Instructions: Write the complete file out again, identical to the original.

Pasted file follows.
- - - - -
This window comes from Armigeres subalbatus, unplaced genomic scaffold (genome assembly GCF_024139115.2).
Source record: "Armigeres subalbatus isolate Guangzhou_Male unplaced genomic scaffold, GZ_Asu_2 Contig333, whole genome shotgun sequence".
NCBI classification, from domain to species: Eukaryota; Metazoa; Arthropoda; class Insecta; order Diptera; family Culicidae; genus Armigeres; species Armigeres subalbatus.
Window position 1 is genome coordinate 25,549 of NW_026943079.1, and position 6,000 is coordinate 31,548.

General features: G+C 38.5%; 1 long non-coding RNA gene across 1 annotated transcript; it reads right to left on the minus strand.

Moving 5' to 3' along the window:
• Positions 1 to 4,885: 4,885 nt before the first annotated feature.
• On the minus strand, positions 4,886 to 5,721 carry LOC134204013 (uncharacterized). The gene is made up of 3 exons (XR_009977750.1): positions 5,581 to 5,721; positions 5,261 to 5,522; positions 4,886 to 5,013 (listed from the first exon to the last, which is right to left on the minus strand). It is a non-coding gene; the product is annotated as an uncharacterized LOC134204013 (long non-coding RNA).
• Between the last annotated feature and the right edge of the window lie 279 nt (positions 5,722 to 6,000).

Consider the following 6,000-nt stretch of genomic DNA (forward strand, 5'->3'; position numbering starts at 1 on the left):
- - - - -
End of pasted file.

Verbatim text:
This window comes from Armigeres subalbatus, unplaced genomic scaffold (genome assembly GCF_024139115.2).
Source record: "Armigeres subalbatus isolate Guangzhou_Male unplaced genomic scaffold, GZ_Asu_2 Contig333, whole genome shotgun sequence".
NCBI classification, from domain to species: Eukaryota; Metazoa; Arthropoda; class Insecta; order Diptera; family Culicidae; genus Armigeres; species Armigeres subalbatus.
Window position 1 is genome coordinate 25,549 of NW_026943079.1, and position 6,000 is coordinate 31,548.

General features: G+C 38.5%; 1 long non-coding RNA gene across 1 annotated transcript; it reads right to left on the minus strand.

Moving 5' to 3' along the window:
• Positions 1 to 4,885: 4,885 nt before the first annotated feature.
• On the minus strand, positions 4,886 to 5,721 carry LOC134204013 (uncharacterized). The gene is made up of 3 exons (XR_009977750.1): positions 5,581 to 5,721; positions 5,261 to 5,522; positions 4,886 to 5,013 (listed from the first exon to the last, which is right to left on the minus strand). It is a non-coding gene; the product is annotated as an uncharacterized LOC134204013 (long non-coding RNA).
• Between the last annotated feature and the right edge of the window lie 279 nt (positions 5,722 to 6,000).

Consider the following 6,000-nt stretch of genomic DNA (forward strand, 5'->3'; position numbering starts at 1 on the left):